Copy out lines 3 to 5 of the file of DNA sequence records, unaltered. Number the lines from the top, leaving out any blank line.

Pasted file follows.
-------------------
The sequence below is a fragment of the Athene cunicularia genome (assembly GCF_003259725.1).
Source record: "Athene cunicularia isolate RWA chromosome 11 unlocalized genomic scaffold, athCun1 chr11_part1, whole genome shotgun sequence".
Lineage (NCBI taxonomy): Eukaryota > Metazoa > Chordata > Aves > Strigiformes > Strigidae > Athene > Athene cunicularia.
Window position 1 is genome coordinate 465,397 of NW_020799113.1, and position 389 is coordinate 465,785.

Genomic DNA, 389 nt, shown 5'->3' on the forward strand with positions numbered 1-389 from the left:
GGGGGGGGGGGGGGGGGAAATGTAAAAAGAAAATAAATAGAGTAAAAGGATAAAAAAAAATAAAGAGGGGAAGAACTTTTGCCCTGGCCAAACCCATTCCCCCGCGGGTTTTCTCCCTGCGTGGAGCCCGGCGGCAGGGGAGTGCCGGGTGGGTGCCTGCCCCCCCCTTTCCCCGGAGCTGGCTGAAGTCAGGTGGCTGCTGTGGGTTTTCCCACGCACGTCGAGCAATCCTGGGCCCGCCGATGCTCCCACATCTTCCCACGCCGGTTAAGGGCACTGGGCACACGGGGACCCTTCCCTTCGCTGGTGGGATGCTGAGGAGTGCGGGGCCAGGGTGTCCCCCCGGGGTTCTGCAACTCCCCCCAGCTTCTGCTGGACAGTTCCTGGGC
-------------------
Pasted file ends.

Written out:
Lineage (NCBI taxonomy): Eukaryota > Metazoa > Chordata > Aves > Strigiformes > Strigidae > Athene > Athene cunicularia.
Window position 1 is genome coordinate 465,397 of NW_020799113.1, and position 389 is coordinate 465,785.

Genomic DNA, 389 nt, shown 5'->3' on the forward strand with positions numbered 1-389 from the left: